As far as when to write your story, write a couple of scenes you consider exciting. It could be at the beginning, middle, or the end - it doesn't matter. What does matter is seeing whether this story is doing anything for you. I write my stories from A to Z and haven't ever done it any other way, but again, that's just me. It's opinion. See what fits you. :)
     
  3. Tesoro
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    Tesoro Contributing Member Contributor

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    What you've heard is not the whole truth and nothing but the truth. It's just one way of doing it and many writers swear by it. There are those who plan their stories before starting to write (myself included) and think that is The best Way. It's all a matter of what works best for you.

    When it comes to where to start... Even here you can do it either way. Try both and see what works best for you. If you prefer writing the scenes as they come to you, then do that, you can puzzle them together later and write whatever needed to make the transitions between them.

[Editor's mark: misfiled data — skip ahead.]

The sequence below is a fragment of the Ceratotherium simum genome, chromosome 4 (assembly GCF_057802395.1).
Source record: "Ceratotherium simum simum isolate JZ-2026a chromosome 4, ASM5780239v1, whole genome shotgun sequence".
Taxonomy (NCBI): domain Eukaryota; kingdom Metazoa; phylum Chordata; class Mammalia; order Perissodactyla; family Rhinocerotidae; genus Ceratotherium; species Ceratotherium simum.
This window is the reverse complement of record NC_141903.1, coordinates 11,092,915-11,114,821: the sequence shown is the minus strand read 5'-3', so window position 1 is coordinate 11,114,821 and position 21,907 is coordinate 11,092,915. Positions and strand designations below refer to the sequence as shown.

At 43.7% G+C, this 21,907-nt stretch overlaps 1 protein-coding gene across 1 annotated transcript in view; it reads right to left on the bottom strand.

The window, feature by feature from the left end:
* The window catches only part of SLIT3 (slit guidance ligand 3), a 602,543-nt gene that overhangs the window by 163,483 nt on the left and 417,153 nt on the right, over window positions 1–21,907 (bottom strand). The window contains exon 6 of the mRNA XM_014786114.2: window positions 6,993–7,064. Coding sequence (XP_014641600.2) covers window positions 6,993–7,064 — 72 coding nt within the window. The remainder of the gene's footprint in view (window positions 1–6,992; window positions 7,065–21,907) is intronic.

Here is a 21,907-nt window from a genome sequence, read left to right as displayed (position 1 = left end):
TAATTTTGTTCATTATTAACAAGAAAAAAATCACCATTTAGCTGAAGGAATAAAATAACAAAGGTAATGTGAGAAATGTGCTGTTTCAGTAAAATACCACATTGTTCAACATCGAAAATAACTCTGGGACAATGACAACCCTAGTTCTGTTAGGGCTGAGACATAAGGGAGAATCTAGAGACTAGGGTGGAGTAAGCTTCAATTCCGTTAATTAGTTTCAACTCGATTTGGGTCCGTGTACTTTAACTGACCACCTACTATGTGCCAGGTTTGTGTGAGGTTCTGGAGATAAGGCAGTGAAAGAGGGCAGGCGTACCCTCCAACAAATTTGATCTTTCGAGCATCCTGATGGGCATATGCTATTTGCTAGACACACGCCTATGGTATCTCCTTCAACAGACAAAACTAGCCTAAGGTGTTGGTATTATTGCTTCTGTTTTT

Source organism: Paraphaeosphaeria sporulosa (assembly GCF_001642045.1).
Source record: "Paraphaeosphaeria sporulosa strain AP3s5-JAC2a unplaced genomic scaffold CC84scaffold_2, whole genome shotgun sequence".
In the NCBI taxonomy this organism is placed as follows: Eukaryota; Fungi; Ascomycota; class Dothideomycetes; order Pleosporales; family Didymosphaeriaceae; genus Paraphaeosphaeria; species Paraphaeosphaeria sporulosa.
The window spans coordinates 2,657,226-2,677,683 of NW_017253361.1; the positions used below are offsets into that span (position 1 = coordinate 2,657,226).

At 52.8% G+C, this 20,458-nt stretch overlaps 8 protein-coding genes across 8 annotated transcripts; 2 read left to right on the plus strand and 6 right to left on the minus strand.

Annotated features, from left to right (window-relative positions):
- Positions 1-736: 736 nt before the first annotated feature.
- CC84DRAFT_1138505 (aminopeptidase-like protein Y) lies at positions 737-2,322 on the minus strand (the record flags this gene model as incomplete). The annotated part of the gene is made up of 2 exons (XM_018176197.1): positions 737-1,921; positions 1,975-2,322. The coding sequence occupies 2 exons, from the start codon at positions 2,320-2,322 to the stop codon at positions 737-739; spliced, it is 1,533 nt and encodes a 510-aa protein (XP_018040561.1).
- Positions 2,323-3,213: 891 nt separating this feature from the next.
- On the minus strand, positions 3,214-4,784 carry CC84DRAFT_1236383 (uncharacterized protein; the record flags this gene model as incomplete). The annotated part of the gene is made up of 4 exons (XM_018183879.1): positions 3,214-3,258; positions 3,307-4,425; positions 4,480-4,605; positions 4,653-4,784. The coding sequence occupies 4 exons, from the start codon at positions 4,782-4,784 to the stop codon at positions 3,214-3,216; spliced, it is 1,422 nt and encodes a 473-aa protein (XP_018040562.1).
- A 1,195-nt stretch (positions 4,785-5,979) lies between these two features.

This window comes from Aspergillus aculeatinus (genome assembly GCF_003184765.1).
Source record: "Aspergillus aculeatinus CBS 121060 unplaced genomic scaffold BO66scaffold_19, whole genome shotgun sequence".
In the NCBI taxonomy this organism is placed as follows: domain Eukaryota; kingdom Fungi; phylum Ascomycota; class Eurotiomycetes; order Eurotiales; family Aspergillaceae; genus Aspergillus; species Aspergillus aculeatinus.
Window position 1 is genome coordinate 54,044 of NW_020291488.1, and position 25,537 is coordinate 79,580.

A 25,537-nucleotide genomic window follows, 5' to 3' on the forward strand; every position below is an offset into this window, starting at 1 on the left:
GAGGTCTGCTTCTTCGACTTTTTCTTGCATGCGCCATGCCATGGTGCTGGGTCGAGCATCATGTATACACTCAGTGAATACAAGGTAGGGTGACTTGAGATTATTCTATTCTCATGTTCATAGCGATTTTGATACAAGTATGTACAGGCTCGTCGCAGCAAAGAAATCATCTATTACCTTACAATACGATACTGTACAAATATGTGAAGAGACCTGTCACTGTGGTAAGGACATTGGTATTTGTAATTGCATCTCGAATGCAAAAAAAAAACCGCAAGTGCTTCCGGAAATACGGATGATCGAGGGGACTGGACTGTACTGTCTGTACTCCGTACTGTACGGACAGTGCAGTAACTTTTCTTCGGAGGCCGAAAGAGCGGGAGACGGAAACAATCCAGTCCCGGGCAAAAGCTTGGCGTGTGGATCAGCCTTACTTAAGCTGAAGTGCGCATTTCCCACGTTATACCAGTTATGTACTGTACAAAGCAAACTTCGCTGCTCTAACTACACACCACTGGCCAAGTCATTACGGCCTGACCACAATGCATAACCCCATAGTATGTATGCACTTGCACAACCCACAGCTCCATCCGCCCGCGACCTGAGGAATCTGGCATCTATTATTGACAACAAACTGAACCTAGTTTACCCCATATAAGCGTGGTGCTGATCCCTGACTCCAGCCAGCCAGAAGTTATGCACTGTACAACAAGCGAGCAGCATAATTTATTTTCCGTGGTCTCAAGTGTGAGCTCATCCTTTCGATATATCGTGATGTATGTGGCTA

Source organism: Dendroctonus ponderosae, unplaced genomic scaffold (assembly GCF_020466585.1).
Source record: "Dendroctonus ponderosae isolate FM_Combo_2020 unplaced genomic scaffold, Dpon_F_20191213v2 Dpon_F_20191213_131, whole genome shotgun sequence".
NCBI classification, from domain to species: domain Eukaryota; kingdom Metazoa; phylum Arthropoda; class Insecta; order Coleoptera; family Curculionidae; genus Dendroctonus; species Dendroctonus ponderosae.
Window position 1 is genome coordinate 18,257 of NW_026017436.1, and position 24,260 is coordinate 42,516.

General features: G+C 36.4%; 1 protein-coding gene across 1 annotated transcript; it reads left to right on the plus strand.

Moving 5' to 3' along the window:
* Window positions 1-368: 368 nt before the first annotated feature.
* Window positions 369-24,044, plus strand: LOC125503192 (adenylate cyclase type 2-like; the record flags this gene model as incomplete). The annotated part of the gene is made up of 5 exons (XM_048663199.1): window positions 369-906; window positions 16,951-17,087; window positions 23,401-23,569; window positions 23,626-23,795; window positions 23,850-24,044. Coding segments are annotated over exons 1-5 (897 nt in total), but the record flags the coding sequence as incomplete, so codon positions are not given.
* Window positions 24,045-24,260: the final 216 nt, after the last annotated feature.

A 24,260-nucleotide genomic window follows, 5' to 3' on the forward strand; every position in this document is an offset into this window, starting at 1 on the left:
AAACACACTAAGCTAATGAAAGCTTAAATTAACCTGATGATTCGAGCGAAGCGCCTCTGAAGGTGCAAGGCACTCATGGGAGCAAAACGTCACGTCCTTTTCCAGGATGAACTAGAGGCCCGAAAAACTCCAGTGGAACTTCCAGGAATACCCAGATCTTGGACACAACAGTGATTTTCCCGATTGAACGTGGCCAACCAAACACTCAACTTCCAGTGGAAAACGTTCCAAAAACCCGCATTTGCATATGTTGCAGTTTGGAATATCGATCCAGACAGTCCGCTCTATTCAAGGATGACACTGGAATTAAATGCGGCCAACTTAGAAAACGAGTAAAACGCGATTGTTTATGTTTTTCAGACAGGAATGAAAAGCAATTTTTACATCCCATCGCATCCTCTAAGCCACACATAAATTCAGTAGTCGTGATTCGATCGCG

4. JayG
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    JayG Banned Contributor

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    You haven't heard that from any publisher or teacher of writing. Stop listening to people who haven't managed to get a publisher to say yes. They're only guessing. And the advice they give might be to do the thing that's making publishers tell them no. But the pros, the people who make their money selling their fiction, the teachers, and the publishers know. If you're like me when I began I had not a glimmer that the writing skills I learned school were designed to help me on the job, and were the kind of writing employers required: fact-based and author-centric, designed to inform clearly, concisely, and dispassionately. They weren't much help in creating the character-centric and emotion based writing that fiction readers expect to be entertained with.

    And there's the reason you're having trouble knowing where to begin, and how the story should flow. You're still thinking in terms of, "What, where, why, and when"—plot points and chronicling. An because you're thinking in terms of "telling" the story, your experience with verbal storytelling is also getting in the way. Storytelling is a performance art that translates, not at all, to the page.